With faith in Mother India



I guess I can count myself among the minority population of 69% who clearly did not vote for Narendra Modi.

My opposition to the man is ideological – socially, communally, economically and, perhaps, even politically and everything in me cringes at the thought of acknowledging him as my Prime Minister, which I will have to reluctantly do at least for the next five years.

I do not think much of his intellectual prowess as I did of Dr Manmohan Singh, I do not believe he has a world view of anything beyond Gujarat – even his insistence on inviting Pakistan prime minister Nawaz Sharif to his swearing-in, after so much bluster about the beheading of our soldiers by the Pakistani army, is aimed entirely at benefitting his financier from Gujarat — the Adanis’ electricity company which is keen to sell power to the neighbouring country.

But given that the majority 31% of the country in its collective wisdom has elected him to the job – and he has won after a hard fought battle – I am willing to wait and watch to see if he proves the rest of us wrong, if a leopard can really change its spots and a bigot can turn liberal.

If he is able to give the country a double digit growth rate in the next five years, when every effort of leading economists like Dr Manmohan Singh, P Chidambaram, Montek Singh Ahluwalia and Raghuram Rajan failed, well, then, I would be willing to doff my cap – but not before that.

If he is really able to save me from giving away my hard earned thirty per cent to the government in income tax (for unlike some I have no other soure of income than my hard earned salary) , I will be willing to lay out the red carpet for his next term – but not a day before that.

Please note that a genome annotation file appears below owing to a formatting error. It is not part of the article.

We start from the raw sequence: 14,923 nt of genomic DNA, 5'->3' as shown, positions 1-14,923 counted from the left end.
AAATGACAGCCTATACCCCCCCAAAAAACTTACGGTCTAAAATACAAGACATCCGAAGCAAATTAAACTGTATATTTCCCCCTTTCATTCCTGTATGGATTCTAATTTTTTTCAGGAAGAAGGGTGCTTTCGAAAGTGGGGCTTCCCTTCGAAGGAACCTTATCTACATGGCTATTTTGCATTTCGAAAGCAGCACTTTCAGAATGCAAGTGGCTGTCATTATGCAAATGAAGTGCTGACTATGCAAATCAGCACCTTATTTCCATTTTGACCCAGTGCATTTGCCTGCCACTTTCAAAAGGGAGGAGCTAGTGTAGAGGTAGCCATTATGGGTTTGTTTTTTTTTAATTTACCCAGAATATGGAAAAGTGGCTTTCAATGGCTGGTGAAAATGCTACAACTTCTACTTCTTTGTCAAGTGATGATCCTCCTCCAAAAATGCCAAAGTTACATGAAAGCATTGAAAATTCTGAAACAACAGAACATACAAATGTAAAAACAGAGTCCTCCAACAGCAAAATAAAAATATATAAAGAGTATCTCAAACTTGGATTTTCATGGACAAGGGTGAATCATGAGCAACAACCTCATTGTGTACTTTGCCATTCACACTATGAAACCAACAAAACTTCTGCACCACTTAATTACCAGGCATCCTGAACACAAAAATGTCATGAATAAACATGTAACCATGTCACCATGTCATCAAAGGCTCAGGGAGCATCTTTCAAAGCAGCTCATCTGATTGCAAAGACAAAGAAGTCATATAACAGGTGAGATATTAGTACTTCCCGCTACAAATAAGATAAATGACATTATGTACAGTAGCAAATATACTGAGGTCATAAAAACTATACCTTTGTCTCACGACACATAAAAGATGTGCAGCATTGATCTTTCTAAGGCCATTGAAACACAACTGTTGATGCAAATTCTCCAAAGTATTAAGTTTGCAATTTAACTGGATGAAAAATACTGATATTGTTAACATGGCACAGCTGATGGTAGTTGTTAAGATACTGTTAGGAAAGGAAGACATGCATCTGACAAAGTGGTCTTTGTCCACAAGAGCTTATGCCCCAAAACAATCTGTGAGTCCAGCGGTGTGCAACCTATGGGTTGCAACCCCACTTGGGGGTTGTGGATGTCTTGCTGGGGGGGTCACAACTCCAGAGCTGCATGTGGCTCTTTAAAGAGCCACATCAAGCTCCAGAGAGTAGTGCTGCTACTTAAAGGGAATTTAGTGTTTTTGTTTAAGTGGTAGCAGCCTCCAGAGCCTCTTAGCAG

And if the safety of women in the towns, villages and big cities can be guaranteed as soon as he has been sworn in and we can be assured no molestations or rapes or even stalking of women will take place again, then I shall even be willing to take Mr Modi to heart and hail him as a magician whose magic wand India surely needed – but not before the women are really able to breathe free an easy after centuries of repression and oppression in this country.

But I am afraid none of those things will happen so soon in the day, I fear this country is set on its way to soon becoming an oligarchy where the rich will grow richer and the poor even poorer. But I am willing to hold my horses and wait for a better future that the last ten years of the UPA by all accounts did not give to the millions of people in this country.

I have been trolled through the past week by saffron supporters, still strangely angry even after Modi’s victory asking me if I could now begin to see some virtues in the man, as many other left intellectual and liberals are beginning to do in the days since the election results were announced.

Actually, I was interested in knowing that myself – and so far I see no reason to change my mind. I was brought up in Nagpur in the shadow of the khakhi shorts and `danda’ wielding pracharaks exercising each morning in the maidan opposite but, somehow, I could never absorb that rightist philosophy and grew up to be a left liberal.

It is too late for me to change my ideology at this stage in life but I have learnt from my mother, who was a BJP supporter, that it is possible to live with another viewpoint so long as one does not take an extreme position on either.

I know it it is too early to write off Modi as someone who will stick only to the rightist agenda in a country that is essentially of socialist vintage and mindset.

So I will hope for the best – and pray that I cease to wake up in cold sweat in fear of what might happen to my beloved country in the next five years. I have faith in Mother India, if no one else.

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